Supporting the healing endeavors of all individuals practicing Reiki in the Midwest
March 2, 3013
By Paul Duffy
Upon entering the meeting place, each guest was gently welcomed by Lucy, the wonderful, Reiki-loving dog of the Sandbox. The Sandbox studio had taken on another incarnation for the evening’s Reiki Share, with Tati confirming that artistic enthusiasm meant the place rarely looked the same on any three successive days. Regardless of how it might appear on the surface, however, it remains an open and nurturing space, mirroring the nature of the people who gather there.
The group was lucky enough to have Kathleen Aharoni of Water Over Stone to share her very personal insight into Cranial Sacral Flow. The red cushions had been laid out in a circle and when those present had found their spot for the evening, the session began by sending energy to the Midwest Reiki Community (MRC). Tracy then introduced Kathleen to the group and after a short verbal introduction to Cranial Sacral Flow, the assembled were gently taken through a series of exercises to develop their understanding and appreciation further.
As Kathleen led the evening, it became apparent how and where Cranial Sacral Therapy shares a common approach with Reiki. The very first exercise involved turning the focus inward; how can we understand our interaction with others if we don’t know ourselves?
“Cranial Sacral Flow begins with the breath … simply breathe … slowly you will notice that there is no pause in the breath … the in and the out flow into one another … one single breath … align that breath inside of yourself … observe as it moves through your body … just observe without expectations … what do you notice? Colors, thoughts, images, sensations, sound? What shape does it take? What do you feel? Is there an emphasis on one side over another; left over right or right over left? … just be with it.”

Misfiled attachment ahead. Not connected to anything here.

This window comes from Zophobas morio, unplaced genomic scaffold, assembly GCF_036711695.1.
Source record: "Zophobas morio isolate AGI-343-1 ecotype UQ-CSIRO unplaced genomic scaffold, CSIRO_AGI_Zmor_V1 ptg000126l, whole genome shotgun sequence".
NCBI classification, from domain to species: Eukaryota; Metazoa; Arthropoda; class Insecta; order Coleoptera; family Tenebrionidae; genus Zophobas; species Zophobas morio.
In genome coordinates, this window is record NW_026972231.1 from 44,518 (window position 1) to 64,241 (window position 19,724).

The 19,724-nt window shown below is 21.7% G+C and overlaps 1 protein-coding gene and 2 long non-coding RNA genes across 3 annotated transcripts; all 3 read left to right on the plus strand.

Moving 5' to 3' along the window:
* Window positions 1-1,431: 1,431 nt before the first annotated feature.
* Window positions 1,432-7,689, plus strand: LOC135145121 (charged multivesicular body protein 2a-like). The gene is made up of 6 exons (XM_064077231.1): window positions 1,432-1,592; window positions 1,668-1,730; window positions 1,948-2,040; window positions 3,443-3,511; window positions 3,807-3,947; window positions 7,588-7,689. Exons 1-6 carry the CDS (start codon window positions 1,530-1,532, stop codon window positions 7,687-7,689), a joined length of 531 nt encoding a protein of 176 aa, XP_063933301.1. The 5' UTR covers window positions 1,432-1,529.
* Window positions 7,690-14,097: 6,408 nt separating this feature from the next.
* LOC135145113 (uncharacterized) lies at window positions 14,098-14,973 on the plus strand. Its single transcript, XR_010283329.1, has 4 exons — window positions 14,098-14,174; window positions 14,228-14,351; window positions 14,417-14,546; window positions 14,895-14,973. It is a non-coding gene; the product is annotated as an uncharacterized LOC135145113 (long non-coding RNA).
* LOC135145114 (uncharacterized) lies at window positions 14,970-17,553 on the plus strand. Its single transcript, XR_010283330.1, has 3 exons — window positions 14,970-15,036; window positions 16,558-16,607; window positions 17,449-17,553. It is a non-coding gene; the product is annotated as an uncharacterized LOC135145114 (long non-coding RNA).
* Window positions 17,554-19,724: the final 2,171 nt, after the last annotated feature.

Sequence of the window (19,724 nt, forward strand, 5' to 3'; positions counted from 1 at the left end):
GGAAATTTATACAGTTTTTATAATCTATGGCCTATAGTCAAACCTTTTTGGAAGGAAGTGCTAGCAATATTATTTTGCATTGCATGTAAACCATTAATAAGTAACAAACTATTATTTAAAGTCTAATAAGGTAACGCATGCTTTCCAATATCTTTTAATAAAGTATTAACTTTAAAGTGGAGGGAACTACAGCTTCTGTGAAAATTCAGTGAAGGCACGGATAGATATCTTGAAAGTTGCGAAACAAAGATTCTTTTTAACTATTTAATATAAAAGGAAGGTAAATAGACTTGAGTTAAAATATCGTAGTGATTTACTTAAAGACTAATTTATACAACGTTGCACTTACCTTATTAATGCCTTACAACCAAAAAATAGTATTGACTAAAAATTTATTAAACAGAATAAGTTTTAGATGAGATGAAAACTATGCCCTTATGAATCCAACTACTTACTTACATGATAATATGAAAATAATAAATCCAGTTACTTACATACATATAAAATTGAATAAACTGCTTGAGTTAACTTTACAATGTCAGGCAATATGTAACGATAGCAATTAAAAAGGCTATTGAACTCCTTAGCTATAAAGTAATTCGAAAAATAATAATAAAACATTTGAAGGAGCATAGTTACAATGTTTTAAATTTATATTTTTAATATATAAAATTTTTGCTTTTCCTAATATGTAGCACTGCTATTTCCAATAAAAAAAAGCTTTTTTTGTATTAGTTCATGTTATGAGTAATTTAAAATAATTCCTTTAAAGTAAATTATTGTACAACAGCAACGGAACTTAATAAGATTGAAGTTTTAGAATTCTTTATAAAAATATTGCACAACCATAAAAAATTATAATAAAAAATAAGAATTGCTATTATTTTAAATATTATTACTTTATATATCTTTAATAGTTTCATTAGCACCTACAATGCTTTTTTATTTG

It begins with the breath, but it moves on from the breath. After each exercise, Kathleen paused proceedings so that everyone had an opportunity to either offer their own experiences and recollections (such as the one in italics, above) or to reflect privately. Nothing was hurried and individuality of experience was acknowledged and respected.
As the exercises progressed, the focus slowly moved from the individual towards the group as a whole and prominent were the concepts of interaction, containment, and the degree to which this needs to be about the person being helped. When questions were asked of Kathleen, she was able to call on other elements of her training, such as those of Feldenkrais, to articulate a point or to convey her own interpretation of an experience.
With so much to learn and to share, it was nearly 5:30 pm before anyone realized the time. As Kathleen regretfully made her farewells, the group broke into pairs for the final half hour to explore their understanding a little more.
After the group photo session, in which Lucy attempted a reverse photobomb, a few farewells were said but for half of the group the evening continued a little longer. Molly had found a lovely Middle Eastern Cuisine restaurant, Baba Pita, a short walk from the Sandbox. Good food was introduced to bad jokes and conversation found a warm place to get comfortable. When the evening finally ended, farewells were said, hugs gave everyone nice chemicals and it felt good to be a fuller person, in all senses.